Within the total watches and jewelry industry, L2 says the top 10 brands represent only about 40% of global sales. Online, however, those brands control nearly 75% of all traffic to watches and jewelry brand websites. Only three brands—Tiffany & Co., Rolex, and Omega—appear on both lists, which L2 says signals a reshuffling of the deck favoring smaller, challenger brands experienced at selling direct online. Consequently, they attract a disproportionate share of online equity, and heritage brands with a history of weak digital investments and hesitancy towards e-commerce have a lot of catching up to do as online sales become an increasingly large proportion of the industry.
L2's findings compare top luxury brands' total share of market against their online appeal. Source: L2
Fighting the gray market online. Gray marketers are extremely aggressive in both search engine optimization (SEO) and search-engine marketing (SEM), areas that brands almost universally fail to optimize, says the L2 study. Sites like Jomasohp and Chrono24 have seen the return that extremely specific investments can have to drive sales, capturing market share at the bottom of the purchase funnel once a consumer is ready to purchase—a segment largely ignored by brands online.
The rise of Google’s Product Listing Ads (PLAs) has also given gray marketers access to a wider variety of brand terms, such as “Rolex,” that would have been unaffordable in traditional SEM. Only sites that are e-commerce enabled can buy PLAs, leaving many brands defenseless to push out other bidders. PLAs show up against 59% of searches for watch and jewelry brands. In particular, Jomashop.com appears in 74% of PLA boxes on brand terms, while prestigetime.com appears in a PLA against 38% of brands.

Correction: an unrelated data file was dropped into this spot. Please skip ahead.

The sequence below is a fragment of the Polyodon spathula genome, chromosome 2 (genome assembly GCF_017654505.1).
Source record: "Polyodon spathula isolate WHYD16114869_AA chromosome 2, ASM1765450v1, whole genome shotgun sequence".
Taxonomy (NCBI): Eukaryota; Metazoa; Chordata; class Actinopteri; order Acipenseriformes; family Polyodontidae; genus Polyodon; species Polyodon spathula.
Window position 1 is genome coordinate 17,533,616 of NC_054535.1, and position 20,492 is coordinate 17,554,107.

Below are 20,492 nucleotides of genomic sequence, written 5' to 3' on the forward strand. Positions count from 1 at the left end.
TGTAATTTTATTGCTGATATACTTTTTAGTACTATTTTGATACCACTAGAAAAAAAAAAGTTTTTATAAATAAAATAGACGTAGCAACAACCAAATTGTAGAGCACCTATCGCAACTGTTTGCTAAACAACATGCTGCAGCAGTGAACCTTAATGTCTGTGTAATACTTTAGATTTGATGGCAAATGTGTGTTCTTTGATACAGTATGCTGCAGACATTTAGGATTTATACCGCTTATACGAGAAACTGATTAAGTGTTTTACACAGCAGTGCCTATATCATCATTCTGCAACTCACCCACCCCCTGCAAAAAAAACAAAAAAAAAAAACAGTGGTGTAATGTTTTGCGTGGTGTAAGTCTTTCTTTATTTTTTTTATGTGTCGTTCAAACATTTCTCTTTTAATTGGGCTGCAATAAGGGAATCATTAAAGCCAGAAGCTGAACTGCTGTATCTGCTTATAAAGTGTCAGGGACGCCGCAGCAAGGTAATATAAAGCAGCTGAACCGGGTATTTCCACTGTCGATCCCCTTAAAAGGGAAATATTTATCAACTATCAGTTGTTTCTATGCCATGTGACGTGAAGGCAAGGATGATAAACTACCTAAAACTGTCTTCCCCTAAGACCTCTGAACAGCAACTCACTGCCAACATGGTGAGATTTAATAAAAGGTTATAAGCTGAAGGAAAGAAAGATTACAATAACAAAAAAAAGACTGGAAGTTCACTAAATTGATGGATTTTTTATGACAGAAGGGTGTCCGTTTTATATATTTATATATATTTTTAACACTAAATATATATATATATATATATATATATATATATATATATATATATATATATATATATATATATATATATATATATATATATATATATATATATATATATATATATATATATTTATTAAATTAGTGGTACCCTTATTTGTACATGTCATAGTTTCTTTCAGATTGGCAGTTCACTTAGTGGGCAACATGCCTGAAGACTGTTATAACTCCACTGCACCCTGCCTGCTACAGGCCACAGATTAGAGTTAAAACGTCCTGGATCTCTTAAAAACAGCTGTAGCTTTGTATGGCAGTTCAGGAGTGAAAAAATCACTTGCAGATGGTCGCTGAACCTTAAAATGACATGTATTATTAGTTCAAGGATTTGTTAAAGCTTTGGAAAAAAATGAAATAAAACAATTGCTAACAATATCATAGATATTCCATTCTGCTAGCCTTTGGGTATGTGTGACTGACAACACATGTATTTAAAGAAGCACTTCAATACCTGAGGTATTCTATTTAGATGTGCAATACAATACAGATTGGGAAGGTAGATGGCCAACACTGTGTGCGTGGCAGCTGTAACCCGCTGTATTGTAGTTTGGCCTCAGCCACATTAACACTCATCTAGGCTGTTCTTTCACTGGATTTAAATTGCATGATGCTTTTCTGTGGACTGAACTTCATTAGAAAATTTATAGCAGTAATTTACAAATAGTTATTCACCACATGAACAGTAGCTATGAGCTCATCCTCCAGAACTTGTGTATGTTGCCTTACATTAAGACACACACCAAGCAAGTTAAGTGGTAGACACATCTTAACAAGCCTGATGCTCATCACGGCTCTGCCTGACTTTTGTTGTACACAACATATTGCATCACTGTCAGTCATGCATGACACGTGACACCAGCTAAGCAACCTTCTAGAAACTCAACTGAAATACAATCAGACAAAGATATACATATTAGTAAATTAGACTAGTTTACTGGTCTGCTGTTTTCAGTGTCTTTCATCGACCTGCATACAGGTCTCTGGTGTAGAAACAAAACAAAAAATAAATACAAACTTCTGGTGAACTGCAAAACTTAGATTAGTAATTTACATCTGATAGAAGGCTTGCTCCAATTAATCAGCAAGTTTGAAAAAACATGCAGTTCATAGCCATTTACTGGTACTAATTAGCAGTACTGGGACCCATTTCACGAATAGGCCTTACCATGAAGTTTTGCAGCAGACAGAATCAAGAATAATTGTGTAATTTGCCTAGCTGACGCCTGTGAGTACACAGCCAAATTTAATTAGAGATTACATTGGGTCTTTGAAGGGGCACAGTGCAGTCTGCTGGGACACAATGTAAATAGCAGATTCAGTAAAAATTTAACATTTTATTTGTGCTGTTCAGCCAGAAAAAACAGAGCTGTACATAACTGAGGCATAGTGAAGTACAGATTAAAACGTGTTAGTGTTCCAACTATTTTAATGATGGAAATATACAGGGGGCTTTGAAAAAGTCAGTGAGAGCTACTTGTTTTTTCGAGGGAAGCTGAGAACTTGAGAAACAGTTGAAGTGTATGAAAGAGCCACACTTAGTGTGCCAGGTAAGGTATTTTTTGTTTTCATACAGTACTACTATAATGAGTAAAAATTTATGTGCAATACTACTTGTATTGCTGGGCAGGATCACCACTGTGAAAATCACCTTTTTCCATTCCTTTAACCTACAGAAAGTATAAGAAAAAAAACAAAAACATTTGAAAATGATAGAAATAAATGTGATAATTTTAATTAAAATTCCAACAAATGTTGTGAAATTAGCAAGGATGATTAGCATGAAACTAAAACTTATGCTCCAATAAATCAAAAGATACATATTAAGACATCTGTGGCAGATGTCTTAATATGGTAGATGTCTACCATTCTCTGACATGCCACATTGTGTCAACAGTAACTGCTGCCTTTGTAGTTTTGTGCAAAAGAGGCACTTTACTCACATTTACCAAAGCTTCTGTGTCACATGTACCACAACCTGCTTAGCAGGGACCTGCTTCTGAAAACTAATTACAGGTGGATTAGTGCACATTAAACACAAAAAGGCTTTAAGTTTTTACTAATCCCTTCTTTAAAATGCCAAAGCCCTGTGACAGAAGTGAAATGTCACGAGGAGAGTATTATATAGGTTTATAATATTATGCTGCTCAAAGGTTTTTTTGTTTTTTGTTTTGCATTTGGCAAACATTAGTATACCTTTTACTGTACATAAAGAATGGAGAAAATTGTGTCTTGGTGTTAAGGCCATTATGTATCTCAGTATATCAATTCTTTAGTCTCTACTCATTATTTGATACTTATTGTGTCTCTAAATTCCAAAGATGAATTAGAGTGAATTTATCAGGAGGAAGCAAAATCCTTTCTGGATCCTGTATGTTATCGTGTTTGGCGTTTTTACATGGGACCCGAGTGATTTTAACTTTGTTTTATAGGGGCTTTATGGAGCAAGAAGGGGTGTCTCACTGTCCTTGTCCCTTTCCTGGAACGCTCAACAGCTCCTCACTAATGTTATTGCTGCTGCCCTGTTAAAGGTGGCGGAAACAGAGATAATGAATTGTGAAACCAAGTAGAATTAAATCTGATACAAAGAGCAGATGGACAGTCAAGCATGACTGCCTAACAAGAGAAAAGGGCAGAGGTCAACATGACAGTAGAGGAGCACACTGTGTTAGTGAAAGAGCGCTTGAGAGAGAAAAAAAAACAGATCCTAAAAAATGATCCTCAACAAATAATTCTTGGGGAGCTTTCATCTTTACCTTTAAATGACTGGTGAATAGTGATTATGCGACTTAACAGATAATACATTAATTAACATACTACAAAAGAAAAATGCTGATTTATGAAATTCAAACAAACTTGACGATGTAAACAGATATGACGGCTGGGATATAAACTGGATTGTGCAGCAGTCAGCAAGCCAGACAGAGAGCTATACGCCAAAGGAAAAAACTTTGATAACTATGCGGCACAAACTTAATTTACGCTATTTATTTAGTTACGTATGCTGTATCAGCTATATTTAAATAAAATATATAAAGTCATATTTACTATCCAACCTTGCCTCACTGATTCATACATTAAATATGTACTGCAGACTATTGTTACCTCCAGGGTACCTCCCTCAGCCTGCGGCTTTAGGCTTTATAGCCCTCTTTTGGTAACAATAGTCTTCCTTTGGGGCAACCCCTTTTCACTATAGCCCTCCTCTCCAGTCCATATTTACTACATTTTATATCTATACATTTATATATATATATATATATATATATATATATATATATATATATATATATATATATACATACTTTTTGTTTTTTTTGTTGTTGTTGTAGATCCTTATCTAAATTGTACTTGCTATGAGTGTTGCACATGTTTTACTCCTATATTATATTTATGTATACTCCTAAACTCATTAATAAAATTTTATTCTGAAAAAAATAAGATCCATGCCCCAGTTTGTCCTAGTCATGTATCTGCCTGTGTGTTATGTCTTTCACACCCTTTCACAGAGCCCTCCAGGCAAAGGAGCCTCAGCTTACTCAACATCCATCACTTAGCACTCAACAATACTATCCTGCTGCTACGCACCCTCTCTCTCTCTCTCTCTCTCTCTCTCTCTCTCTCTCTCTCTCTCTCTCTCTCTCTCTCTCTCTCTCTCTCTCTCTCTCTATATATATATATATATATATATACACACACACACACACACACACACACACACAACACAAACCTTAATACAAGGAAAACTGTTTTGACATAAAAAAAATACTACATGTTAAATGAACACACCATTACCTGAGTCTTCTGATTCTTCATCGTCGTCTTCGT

With the rise of Google Product Listing Ads (PLAs), consumers are often being directed to gray market sites first whenever they search for a luxury brand. This is because gray marketers are especially aggressive in buying PLAs, which are only available for purchase by e-commerce enabled sites. Brands that aren't e-commerce enabled lose this line of defense.
E-influence vs. e-commerce. While direct to consumer e-commerce sales only account for 3.6% of prestige luxury sales, two in three purchasers are touched by at least one branded digital touch point during their research and browsing process, according to L2 research. E-influence is the digital future of the watches and jewelry sector, and brands must capitalize on the online research process, using sites as lead generation tools to convert a browsing session into a concierge interaction or in-store visit.
Brands to significantly ramp up SEO efforts to combat the grey marketers. But here’s the Catch-22: only brands with a direct-to-consumer e-commerce sites can buy PLA listing ads, so brands resisting e-commerce further handicap themselves at both the start and the end of the digital purchase path. In jewelry, only Tiffany & Co. appears on the first page of search results for more than 10% of jewelry keywords, while Shinola just hits the 10% mark in watches.